Reducing Your Cat’s Carbon Footprint
Reducing our carbon footprint and making our everyday lives greener have become important to many people in recent years. But what about our pets? Are there any ways that eco-conscious cat owners can reduce the ecological footprint of their pets?
It's estimated that an average-size cat generates around 680 pounds of CO2e per year, and what cats and dogs eat annually generates the same amount of carbon emissions as a year's worth of driving 13.6 million cars!
Luckily, there are some easy ways to reduce your pet’s environmental impact and make your feline eco-friendlier.
Kibble is a massive contributor to CO2 as industrial production, ingredient sourcing, and transport use a ton of fossil fuels. So, reducing your cat’s daily kibble intake can help make a small reduction in this industry, plus help reduce the worrying trend of pet obesity. Beef, the main ingredient in some cat foods, has a carbon footprint of almost four times that of chickens. Try to stick with chicken, animal by-products, or sustainable fish as your cat’s main protein source.
Dr Lorna Whittemore, a member of the veterinarian team from ExcitedCats.com, adds, “Pet obesity has been described as an epidemic, and this has an impact not just on the health and wellbeing of your beloved cat but also on the environment. So, you can do your cat and the earth a favor by feeding just enough kibble to keep them fit and healthy rather than overweight and ailing.”
There has been a shift in recent years to provide grain-free diets with human-grade meat to our pets. While cats are obligate carnivores, they can process and gain nutrition from insect and plant sources in well-balanced commercial cat foods, and these alternatives may help to reduce the reliance on meat production. Preparing food yourself occasionally can help, too; of course, make sure to do your research and make sure you include all the required nutrients.
Pet essentials are also another massive opportunity to reduce your cat's carbon pawprint. Try and use second-hand toys or cat trees when possible, or make your own DIY cat playgrounds from reclaimed materials. Dr Whittemore adds: “Get creative with objects you have around the house or in your garden to provide stimulating enrichment for your cat. They can use their hunting skills to chase and pounce on a homemade teaser toy or have fun leaping around in a cardboard box before it goes out to be recycled.”
Cat litter made from recycled paper, corn fibers, or pine shavings is also far less environmentally impactful—traditional cat litter is made from bentonite clay, extracted from the earth using damaging strip mining.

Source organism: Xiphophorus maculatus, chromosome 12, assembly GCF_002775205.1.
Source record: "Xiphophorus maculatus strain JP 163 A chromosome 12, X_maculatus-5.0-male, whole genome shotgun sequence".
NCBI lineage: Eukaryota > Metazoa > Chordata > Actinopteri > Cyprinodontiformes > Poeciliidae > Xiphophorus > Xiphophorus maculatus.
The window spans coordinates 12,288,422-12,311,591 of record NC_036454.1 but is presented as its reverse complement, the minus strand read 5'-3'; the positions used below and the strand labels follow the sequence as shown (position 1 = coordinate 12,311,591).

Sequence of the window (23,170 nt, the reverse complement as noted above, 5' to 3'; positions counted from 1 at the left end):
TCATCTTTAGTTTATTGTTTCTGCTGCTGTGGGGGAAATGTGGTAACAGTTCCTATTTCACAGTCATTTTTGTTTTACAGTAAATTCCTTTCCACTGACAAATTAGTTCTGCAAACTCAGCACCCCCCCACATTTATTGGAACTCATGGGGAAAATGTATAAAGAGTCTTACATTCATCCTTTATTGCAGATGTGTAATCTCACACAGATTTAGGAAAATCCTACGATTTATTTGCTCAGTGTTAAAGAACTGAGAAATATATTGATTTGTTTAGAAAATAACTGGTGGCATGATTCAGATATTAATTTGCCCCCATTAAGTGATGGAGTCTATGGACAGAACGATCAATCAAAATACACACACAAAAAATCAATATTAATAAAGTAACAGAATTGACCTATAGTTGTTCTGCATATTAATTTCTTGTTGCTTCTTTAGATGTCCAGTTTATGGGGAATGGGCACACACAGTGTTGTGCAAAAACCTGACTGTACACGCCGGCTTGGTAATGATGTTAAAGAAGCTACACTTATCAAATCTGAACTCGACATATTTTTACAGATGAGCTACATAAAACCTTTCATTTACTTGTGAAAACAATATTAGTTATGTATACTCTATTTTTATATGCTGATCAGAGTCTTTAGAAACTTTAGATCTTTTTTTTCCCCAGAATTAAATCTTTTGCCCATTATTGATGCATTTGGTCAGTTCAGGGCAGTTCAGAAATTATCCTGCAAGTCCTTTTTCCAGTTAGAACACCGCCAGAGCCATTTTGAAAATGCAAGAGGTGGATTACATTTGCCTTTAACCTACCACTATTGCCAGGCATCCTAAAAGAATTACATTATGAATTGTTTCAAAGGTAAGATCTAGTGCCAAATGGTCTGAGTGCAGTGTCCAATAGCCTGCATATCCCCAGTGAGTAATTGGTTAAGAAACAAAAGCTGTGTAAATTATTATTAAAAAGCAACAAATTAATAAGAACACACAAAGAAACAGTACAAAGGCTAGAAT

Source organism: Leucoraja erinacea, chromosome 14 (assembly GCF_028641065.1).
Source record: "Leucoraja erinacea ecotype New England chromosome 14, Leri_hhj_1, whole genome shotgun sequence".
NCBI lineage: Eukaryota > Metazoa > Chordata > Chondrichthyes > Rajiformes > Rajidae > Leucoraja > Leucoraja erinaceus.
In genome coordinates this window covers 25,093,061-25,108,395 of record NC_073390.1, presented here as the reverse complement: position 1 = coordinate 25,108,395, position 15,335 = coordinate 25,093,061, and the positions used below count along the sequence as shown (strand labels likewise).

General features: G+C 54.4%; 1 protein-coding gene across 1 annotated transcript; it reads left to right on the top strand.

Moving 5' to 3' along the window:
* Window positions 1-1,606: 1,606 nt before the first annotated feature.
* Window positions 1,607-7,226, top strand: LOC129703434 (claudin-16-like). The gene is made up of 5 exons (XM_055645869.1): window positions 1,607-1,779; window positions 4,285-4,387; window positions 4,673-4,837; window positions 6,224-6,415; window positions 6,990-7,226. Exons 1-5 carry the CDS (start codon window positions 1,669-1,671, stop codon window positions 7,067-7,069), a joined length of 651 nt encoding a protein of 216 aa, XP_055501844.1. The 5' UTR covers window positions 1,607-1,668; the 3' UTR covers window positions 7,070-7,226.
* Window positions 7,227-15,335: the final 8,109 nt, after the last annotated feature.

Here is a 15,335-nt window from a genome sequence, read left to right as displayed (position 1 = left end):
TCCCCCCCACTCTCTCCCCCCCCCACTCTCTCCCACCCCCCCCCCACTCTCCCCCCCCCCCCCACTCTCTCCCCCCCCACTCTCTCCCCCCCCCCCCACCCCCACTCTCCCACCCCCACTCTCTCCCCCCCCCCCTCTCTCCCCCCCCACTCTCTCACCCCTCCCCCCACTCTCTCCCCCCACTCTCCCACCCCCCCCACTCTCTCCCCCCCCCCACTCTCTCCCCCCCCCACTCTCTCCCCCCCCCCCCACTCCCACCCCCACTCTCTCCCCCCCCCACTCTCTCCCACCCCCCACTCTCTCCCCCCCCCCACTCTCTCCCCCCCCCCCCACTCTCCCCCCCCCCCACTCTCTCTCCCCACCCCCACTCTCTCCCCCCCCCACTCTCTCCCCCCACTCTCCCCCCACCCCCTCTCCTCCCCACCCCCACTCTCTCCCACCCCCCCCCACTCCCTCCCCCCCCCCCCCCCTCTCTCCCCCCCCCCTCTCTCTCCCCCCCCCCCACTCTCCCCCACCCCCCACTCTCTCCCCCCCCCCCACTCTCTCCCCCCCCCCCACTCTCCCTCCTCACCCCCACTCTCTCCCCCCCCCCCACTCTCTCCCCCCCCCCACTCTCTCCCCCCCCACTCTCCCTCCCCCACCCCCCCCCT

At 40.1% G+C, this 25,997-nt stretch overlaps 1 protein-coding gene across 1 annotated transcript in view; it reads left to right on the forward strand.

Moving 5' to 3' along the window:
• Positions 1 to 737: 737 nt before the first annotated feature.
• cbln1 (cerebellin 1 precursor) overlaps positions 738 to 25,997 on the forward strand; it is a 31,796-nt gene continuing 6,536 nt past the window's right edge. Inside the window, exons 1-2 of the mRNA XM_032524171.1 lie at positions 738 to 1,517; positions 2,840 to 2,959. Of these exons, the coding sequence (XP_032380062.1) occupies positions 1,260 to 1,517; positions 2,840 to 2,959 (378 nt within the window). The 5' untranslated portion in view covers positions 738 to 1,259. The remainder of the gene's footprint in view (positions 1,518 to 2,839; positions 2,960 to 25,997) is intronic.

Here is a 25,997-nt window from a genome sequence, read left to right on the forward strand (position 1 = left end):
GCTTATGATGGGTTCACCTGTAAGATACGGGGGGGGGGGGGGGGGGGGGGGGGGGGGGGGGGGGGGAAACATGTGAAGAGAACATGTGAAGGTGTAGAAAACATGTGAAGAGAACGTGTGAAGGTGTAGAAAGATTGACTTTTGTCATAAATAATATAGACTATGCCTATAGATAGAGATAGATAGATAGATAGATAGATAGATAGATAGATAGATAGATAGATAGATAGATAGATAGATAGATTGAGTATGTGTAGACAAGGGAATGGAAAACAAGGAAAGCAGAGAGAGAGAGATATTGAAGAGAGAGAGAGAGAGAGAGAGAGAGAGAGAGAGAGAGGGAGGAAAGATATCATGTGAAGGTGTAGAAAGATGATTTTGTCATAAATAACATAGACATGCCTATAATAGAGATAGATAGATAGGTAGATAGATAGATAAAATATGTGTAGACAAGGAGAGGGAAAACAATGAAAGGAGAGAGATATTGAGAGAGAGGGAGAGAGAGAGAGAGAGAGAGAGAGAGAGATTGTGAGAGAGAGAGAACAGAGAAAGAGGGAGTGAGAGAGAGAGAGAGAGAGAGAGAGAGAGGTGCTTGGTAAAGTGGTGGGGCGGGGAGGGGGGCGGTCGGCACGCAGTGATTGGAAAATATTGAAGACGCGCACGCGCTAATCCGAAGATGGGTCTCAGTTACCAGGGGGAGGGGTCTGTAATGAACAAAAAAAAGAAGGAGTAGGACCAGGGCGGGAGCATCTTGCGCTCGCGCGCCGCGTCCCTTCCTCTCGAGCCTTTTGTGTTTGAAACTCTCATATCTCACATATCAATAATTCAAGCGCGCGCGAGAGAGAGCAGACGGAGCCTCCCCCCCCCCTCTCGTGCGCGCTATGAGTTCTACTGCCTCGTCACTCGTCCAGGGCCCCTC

Fleas and ticks are a problem for all pet owners, but some of the ingredients in shampoos are potentially environmentally damaging and contain pyrethrins and organophosphates, which can be harmful to your cat. Using flea combs, non-toxic and organic shampoos with biodegradable ingredients, or eco-friendly products like diatomaceous earth can help with flea prevention and are not harmful to the planet.
Dr Paola Cuevas, another ExcitedCats.com veterinarian, has further suggestions. “Planting a cat-friendly garden including cat grass, catnip, valerian, cat thyme, cat mint, and rosemary. This will provide sensorial enrichment to your cat while also helping to clean the air. Additionally, cat mint flowers help to feed honeybees!”
Opt for collars and leashes made from sustainable materials like hemp. These are far better for the environment and strong and long-lasting too. You can also purchase bedding made from bamboo, which is far more environmentally friendly than cotton, and toys, bowls, and collars made from recycled plastic. Also, try using stainless steel bowls as they’ll last longer and are not as harmful to the planet as plastic.
ExcitedCats.com veterinarian Dr Maxbetter Vizelburg adds: “When considering purchasing various non-essential items for our feline friends, it may be best to rethink what our cats really need. Reduce food waste, reuse old toys, recycle newspapers as needed, and remember to keep your cats indoors. This way, they are less likely to kill the estimated 1–4 billion birds a year in the US for which they are thought to be responsible.”
Lastly, help reduce the pet population by getting your cats neutered or spayed. This helps reduce everything discussed above and helps to make sure fewer cats are living without loving homes.